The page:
A Nice Plate of Spinach (1978) - a rejuvenation-themed Czech comedy with many of the same cast as Tomorrow, I Shall Wake Up And Scald Myself With Tea (1978), but does not quite translate as well, despite a fun feel, it's just children with adult voices, and adults with children's voices fighting like babies resulting in slapstick fun. Though there is fun in a kitchen, which is always a plus.

Long Live Ghosts! (1977) - Oldrich Lipsky's Barrandov-shot Czech Children's Film Foundation-esque "kids meets ghost girl" comedy, Czech 3 Investigators at Motley Hall.See also the similarly CFF-ish Saxana by Nice Plate of Spinach director Vaclav Vorlicek. (1972).

Read today that Fantastic Voyage (1966) was intended as a period piece. It might have worked better that way. It feels too much like an Irwin Allen TV show, with its gung-ho attitude to scientific problems.

Also watched Supermarionation-via Button Moon German kids TV fluff Robbi, Tobbi und Das Fliewatuut, was left unamused by the Rivals of Sherlock Holmes (1971) and laughed at the pantosploitation joy of The Steam Video Company (1984).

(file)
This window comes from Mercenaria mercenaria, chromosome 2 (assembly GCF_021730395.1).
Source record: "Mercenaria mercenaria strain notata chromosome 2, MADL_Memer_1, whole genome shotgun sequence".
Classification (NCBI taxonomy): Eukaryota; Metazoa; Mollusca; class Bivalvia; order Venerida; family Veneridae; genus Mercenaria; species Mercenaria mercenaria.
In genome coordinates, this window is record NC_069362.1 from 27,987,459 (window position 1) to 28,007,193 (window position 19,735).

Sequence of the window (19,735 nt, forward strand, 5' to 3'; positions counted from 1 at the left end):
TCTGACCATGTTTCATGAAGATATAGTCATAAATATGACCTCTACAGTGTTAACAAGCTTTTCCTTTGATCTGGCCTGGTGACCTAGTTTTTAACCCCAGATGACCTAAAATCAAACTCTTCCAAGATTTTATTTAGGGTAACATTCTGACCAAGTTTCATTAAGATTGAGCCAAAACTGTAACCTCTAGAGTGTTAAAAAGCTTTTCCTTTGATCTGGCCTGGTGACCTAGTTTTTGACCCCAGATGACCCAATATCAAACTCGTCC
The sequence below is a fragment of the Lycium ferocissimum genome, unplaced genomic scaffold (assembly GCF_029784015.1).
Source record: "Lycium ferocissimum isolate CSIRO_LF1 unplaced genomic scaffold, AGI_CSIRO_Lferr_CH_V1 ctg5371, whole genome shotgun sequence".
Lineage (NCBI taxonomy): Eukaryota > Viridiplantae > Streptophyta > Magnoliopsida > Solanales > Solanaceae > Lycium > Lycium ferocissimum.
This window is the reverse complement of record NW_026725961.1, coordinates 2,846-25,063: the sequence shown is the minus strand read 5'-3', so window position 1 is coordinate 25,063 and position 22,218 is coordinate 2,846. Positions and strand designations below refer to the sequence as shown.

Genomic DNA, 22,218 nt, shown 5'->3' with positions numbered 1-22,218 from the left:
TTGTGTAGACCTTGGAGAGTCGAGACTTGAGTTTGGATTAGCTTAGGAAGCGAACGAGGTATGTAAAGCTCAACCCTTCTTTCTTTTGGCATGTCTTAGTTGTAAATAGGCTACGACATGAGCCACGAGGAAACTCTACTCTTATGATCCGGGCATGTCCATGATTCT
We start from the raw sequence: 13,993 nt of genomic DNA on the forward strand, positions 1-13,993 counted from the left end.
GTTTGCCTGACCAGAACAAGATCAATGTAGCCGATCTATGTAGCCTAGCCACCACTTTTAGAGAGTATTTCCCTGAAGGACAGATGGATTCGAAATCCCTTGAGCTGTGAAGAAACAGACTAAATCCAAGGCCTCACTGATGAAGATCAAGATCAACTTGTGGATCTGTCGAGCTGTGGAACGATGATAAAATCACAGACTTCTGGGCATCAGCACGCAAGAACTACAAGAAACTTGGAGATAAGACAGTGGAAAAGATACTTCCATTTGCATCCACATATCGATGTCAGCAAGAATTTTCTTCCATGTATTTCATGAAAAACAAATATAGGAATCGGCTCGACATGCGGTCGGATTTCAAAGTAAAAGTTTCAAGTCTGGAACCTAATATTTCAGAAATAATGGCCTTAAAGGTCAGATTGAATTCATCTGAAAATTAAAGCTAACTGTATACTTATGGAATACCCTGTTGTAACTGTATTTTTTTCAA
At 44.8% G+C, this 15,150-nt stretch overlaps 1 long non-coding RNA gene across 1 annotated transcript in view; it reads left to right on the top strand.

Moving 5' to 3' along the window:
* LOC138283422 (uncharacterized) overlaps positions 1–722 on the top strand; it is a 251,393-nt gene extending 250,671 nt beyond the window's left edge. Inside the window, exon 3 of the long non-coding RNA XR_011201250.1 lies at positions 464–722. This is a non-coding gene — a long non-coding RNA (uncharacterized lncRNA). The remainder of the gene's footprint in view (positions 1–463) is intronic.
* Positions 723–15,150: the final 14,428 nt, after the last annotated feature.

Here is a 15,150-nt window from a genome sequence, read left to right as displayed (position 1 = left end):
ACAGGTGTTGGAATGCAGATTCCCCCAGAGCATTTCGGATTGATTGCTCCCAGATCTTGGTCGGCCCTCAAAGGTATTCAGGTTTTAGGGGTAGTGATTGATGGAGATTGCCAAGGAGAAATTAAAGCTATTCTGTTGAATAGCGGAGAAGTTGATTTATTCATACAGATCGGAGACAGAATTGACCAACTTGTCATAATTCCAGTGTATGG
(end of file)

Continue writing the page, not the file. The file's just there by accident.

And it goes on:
The Games (1970)

Despite being a Michael Winner film, my allergy to sports movies and Ryan O'Neal (because he's a faux-Irish arsehole) and slight trepidation when it comes to Michael Crawford, spurred on by years of watching Some Mothers with the gran. It certainly catches the dynamic nature of sports, and the early US scenes (moustache-free Sam Elliott!) are a  tantalising glimpse of what Winner could have done with a a US college sex comedy.  The Australia scenes pack a punch. And the foreign locations are well-captured. I wish Winner had directed something else down under.   Crawford is very Frank in it, a childlike milkman slurping from two straws. The stock footage of Prague seems to be shot from a distance with a handheld camera in secret. Charles Aznavour's quite decent. Stanley Baker does gruff, looking like a middle-aged dad trying to emulate Ringo Starr. The plastic spectators in the stadium are obvious. Weird that Oliver Reed isn't in it, especially as Kent Smith is (who played Oliver Reed in Cat People). In all, a bit of a slog.

Wednesday, 7 February 2018

The Last Hunter